Have you ever considered using a strategic scholarship program to increase enrollments and accessibility, but weren’t sure what was involved or how well it would work? Join us to explore how we developed our GPS scholarship to improve access for students with need, increase general enrollments in self-support summer and winter programs, and further Sonoma State University’s graduation rate initiative. We developed program objectives, invested resources (time, money, staff), built collaborative partnerships across campus, developed and implemented a strategic marketing plan in cooperation with SSU’s student PR firm, and tracked the results. The marketing campaign and the 400 scholarships awarded drove larger enrollment and generated sufficient revenue to recover our initial investment and grow the program in the future. Using our experience as a self-support unit launching a large-scale, need-based scholarship program at a public university, we’ll discuss choosing your target population, resolving potential logistical challenges, working with students on a marketing campaign, and evaluating the results. Finally, we will ask you to brainstorm with us on how to refine the process moving forward.

10 Top Metrics to Measure Your Unit’s Business Success
Location: Salon B                          Business and Operations

  • Radhika Seshan, Associate Dean of Business Development & Chief Operating Officer, UCLA
  • Lee Maxey, CEO, MindMax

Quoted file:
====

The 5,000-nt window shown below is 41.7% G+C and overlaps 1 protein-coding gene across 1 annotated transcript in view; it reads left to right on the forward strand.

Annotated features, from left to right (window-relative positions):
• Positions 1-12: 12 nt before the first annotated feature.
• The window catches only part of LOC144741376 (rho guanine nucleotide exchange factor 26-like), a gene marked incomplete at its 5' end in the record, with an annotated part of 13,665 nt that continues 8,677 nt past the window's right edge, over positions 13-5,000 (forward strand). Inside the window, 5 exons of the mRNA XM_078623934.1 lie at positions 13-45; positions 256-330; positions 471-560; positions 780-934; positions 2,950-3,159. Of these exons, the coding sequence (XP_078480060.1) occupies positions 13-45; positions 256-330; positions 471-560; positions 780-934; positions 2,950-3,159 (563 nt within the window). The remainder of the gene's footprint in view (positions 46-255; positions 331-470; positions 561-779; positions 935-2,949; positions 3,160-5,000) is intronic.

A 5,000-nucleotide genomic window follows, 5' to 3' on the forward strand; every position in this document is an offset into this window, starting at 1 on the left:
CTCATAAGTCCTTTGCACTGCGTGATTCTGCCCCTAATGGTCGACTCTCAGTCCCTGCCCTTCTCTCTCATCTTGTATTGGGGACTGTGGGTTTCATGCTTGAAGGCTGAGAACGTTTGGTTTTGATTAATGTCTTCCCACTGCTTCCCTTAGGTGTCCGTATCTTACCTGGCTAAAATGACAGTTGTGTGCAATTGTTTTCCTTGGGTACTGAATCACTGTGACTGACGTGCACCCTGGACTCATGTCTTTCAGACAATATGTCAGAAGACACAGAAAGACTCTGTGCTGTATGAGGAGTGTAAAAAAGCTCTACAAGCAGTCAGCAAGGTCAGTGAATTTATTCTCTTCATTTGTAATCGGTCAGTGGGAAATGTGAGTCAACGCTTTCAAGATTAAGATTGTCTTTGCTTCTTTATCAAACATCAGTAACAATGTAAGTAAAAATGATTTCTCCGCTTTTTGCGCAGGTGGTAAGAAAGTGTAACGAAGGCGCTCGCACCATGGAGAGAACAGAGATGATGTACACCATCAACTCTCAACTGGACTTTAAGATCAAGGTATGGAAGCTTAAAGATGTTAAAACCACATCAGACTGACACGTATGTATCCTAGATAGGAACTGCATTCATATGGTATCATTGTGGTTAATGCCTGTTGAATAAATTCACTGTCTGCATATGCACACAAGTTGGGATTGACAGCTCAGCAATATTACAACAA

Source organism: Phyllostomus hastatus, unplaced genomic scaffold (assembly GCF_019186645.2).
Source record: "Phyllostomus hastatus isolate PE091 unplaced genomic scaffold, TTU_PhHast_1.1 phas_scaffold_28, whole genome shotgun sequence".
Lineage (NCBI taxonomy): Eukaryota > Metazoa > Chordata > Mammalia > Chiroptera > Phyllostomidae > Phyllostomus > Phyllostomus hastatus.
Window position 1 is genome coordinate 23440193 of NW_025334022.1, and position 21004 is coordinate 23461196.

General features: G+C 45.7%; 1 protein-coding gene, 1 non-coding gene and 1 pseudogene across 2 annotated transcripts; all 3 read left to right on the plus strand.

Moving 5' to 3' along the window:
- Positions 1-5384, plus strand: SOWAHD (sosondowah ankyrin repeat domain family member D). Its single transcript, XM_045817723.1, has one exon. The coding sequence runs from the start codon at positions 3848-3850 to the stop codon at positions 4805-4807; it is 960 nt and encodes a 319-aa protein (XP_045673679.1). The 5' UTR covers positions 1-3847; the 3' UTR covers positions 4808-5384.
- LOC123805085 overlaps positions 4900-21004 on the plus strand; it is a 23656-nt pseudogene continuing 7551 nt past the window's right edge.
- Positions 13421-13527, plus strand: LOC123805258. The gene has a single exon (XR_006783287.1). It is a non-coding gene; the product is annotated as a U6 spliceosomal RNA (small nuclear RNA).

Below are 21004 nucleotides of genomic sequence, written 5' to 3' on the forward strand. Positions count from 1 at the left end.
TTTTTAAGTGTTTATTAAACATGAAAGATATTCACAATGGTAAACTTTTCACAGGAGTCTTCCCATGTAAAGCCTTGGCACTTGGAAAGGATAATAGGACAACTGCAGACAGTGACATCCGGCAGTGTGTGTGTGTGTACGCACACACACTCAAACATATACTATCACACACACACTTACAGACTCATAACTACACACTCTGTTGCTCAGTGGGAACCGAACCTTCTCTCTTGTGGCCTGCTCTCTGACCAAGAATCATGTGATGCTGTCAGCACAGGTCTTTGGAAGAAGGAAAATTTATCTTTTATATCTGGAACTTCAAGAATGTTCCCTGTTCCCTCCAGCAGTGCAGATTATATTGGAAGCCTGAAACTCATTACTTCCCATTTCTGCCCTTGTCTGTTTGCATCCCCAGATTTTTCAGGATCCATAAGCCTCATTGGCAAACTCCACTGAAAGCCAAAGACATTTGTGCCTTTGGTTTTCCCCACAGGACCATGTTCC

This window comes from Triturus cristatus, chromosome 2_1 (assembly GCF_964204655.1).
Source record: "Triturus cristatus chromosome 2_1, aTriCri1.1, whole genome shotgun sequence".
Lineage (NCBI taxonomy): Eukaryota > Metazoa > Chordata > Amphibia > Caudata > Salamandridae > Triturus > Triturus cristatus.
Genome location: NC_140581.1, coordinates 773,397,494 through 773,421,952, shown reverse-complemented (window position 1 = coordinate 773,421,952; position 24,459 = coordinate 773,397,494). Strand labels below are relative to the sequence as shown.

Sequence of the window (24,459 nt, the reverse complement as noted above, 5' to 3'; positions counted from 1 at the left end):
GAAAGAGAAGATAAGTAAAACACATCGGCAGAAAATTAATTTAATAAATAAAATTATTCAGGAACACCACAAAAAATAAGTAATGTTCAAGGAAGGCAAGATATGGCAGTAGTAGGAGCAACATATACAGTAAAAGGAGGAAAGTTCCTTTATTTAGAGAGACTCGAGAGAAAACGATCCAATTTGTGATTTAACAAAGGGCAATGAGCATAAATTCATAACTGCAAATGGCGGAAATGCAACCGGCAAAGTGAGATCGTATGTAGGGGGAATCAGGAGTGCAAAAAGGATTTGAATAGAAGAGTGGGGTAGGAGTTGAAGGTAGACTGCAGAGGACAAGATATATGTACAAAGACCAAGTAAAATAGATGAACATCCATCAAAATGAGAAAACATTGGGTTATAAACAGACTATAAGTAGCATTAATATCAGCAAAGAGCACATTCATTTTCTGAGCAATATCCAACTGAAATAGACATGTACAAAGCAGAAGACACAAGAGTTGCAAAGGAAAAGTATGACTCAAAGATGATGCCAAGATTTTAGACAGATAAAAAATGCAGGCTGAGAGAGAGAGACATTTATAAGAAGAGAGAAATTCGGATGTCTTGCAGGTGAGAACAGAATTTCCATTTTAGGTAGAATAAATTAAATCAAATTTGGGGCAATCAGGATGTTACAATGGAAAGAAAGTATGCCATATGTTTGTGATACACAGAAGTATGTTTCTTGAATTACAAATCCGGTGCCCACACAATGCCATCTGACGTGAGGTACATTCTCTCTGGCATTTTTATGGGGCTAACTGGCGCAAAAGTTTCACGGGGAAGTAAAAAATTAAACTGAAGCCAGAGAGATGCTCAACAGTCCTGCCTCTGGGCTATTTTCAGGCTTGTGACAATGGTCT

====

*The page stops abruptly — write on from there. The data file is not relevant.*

Who Should Attend?
Deans / Associate Deans / Program Developers / Strategists

What does it really mean to be a data-driven organization?  Are you measuring the right metrics to measure your success – without diminishing the value of mission?  

Our experts will share stories of the challenges institution’s face when addressing what data to measure and offer the 10 most impactful metrics for units to measure.  This presentation will encourage audience participants to share their own challenges around determining the best use of data, how to budget for and resource the collection and analysis of data, and how to better attend to institutional mission through the appropriate use of data.    

Join this in-depth conversation between presenters and audience participants that will highlight the key metrics institutions need to work with to better understand and manage our businesses and serve our students.  

11:30 – 1pm    Awards Luncheon (Courtyard Ballroom)
Includes remarks by Bob Hansen, CEO, UPCEA
1:15 – 2:15pm Concurrent Session Block #4

UCLA Global: Improving Access to Students  
Location: Salon C                             International

Presenter(s): Mike Buczkowski, Chief Marketing Officer, UCLA

Who Should Attend?
International Program Professionals / Deans / Associate Deans

According to NAFSA, the almost 1 million foreign students in the U.S. contributed $32.8 billion to the U.S. economy during the 2015- 2016 academic year. The chance to gain an educational experience and degree from a first-class American university has long been limited to families and individuals who could afford to send their children or immigrate to the U.S. With the launch of UCLA Global, the university is improving access not only to lower income students, but also to the far reaches of the globe. Allowing students in cities, such as Tokyo, Hong Kong, and Mumbai, to acquire professional certificates and degrees from UCLA provides an alternative to often overcrowded and unforgiving educational systems. Furthermore, with the use of blended learning strategies and interactive learning, students gain exposure to different cultures and develop global thinking.   

Who Says e-Learning Pricing Can’t Be Transparent?
Location: Salon B                                 Business and Operations

  • Melanie Mitchell, Director, Professional and Continuing Education, Oregon State University
  • Laura Machado, Assistant Director, Learning Experience Design, Oregon State University

Who Should Attend?
Program Managers / Program Developers